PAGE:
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The genomes of individuals with severe, undiagnosed developmental disorders are enriched in damaging de novo mutations (DNMs) in developmentally important genes. Here we have sequenced the exomes of 4,293 families containing individuals with developmental disorders, and meta-analysed these data with data from another 3,287 individuals with similar disorders. We show that the most important factors influencing the diagnostic yield of DNMs are the sex of the affected individual, the relatedness of their parents, whether close relatives are affected and the parental ages. We identified 94 genes enriched in damaging DNMs, including 14 that previously lacked compelling evidence of involvement in developmental disorders. We have also characterized the phenotypic diversity among these disorders. We estimate that 42% of our cohort carry pathogenic DNMs in coding sequences; approximately half of these DNMs disrupt gene function and the remainder result in altered protein function. We estimate that developmental disorders caused by DNMs have an average prevalence of 1 in 213 to 1 in 448 births, depending on parental age. Given current global demographics, this equates to almost 400,000 children born per year.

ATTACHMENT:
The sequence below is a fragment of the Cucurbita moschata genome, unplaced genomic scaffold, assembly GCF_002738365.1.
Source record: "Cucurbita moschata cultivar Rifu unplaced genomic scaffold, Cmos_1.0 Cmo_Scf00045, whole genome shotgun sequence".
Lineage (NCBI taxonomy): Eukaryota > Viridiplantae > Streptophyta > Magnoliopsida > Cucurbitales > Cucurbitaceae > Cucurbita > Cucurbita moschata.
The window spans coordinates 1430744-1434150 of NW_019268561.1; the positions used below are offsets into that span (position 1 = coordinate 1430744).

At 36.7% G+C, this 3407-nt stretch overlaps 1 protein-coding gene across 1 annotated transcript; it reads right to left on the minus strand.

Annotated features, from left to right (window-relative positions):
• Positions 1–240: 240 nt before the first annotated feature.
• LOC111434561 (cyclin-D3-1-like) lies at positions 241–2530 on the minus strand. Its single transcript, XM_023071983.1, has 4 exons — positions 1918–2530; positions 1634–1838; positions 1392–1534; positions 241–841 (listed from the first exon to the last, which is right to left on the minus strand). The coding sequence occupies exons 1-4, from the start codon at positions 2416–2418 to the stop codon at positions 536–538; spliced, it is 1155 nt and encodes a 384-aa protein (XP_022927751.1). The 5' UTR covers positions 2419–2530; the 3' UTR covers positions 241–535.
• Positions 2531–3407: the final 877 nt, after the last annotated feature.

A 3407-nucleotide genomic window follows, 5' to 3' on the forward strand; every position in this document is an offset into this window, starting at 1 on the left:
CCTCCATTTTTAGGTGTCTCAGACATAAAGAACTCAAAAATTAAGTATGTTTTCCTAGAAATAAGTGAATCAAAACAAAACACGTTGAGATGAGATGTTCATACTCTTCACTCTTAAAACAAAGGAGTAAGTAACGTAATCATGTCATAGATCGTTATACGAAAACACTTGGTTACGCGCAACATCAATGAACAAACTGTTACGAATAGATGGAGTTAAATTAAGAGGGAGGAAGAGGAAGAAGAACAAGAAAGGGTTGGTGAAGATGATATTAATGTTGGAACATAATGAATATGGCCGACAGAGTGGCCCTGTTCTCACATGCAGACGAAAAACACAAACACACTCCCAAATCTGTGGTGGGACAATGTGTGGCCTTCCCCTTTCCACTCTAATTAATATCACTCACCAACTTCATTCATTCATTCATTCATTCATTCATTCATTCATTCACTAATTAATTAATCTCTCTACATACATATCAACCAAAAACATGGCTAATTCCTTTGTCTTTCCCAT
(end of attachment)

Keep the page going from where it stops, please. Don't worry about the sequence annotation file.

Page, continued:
Original publication

DOI

10.1038/nature21062

Type

Journal article

Journal

Nature

Volume

542

Pages

433 - 438

Keywords

Adolescent, Adult, Autoantigens, CDC2 Protein Kinase, Casein Kinase II, Child, Cohort Studies, DEAD-box RNA Helicases, DNA-Binding Proteins, Developmental Disabilities, Exome, Female, Heredity, Histone-Lysine N-Methyltransferase, Homeodomain Proteins, Humans, Male, Mi-2 Nucleosome Remodeling and Deacetylase Complex, Middle Aged, Mutation, Myeloid-Lymphoid Leukemia Protein, Nerve Tissue Proteins, Parents, Phenotype, Prevalence, Protein Phosphatase 2C, Repressor Proteins, Sequence Analysis, DNA, Sex Characteristics, Transcription Factors, Young Adult, ras GTPase-Activating Proteins